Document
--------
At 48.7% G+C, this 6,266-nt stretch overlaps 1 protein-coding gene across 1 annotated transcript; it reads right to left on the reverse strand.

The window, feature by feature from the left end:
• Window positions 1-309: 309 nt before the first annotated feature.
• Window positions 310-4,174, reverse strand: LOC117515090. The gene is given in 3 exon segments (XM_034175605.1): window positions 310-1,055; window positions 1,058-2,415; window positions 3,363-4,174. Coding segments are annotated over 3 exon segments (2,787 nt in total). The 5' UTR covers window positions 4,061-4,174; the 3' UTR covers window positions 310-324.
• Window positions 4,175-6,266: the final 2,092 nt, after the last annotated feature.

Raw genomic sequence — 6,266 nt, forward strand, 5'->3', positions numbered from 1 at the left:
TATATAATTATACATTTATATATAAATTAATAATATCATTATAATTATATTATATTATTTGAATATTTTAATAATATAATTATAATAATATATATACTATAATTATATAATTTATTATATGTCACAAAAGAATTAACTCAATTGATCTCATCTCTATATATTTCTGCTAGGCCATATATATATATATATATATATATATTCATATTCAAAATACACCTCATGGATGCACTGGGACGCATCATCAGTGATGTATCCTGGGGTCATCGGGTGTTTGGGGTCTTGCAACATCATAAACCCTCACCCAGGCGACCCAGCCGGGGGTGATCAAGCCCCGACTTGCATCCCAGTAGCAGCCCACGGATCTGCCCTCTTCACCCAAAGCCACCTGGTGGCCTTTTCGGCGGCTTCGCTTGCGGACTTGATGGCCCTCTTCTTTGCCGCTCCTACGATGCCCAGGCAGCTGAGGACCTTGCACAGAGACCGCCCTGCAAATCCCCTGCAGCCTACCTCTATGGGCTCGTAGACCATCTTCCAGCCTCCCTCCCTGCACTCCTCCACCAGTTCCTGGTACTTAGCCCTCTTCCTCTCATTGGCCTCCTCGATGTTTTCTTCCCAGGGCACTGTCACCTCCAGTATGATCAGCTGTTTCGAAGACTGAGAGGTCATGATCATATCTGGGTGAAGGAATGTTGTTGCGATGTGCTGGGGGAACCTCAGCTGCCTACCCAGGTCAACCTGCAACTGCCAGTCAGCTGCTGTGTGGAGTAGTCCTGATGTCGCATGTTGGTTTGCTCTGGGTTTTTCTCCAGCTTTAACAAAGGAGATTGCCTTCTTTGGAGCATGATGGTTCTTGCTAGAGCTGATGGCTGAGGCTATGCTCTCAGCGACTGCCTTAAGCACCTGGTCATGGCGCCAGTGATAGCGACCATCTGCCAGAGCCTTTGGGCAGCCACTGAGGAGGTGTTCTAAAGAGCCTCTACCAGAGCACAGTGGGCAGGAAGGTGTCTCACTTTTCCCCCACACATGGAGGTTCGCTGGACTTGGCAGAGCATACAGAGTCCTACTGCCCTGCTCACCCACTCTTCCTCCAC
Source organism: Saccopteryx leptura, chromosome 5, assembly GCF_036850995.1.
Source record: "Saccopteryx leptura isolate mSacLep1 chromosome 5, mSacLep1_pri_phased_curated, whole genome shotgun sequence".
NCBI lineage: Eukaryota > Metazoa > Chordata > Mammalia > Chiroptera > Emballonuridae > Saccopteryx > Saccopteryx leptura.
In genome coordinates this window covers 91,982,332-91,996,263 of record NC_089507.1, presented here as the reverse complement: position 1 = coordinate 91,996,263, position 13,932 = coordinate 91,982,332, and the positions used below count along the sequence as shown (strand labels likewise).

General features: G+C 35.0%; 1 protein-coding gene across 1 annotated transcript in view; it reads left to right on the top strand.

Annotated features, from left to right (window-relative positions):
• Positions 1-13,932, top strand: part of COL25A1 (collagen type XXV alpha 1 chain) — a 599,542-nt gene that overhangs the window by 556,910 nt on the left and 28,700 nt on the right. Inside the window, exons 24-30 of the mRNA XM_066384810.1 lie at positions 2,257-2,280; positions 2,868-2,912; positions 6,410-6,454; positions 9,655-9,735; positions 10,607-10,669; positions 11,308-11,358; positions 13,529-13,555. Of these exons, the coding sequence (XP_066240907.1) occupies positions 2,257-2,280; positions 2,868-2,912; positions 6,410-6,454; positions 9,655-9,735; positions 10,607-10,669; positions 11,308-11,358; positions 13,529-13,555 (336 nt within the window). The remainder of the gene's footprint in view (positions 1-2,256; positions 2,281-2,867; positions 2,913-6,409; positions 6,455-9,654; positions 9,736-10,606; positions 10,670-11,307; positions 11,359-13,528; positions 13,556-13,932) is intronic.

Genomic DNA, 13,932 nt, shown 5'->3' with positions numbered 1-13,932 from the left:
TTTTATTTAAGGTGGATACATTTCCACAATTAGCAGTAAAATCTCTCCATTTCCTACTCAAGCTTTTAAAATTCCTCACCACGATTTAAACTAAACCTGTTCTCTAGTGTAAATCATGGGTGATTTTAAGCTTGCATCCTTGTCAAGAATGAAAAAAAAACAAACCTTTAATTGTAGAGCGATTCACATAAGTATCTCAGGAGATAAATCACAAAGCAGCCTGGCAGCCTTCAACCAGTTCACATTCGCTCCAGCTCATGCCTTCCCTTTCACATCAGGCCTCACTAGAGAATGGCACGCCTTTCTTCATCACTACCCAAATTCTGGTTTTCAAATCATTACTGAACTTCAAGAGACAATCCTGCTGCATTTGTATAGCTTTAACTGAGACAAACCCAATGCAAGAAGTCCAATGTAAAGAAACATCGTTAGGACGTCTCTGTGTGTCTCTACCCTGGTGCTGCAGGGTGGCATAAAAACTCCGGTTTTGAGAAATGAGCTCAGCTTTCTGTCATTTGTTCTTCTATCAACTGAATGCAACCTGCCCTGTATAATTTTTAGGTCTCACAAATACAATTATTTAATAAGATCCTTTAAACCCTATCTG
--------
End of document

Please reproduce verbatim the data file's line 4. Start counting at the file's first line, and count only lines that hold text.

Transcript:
• Window positions 310-4,174, reverse strand: LOC117515090. The gene is given in 3 exon segments (XM_034175605.1): window positions 310-1,055; window positions 1,058-2,415; window positions 3,363-4,174. Coding segments are annotated over 3 exon segments (2,787 nt in total). The 5' UTR covers window positions 4,061-4,174; the 3' UTR covers window positions 310-324.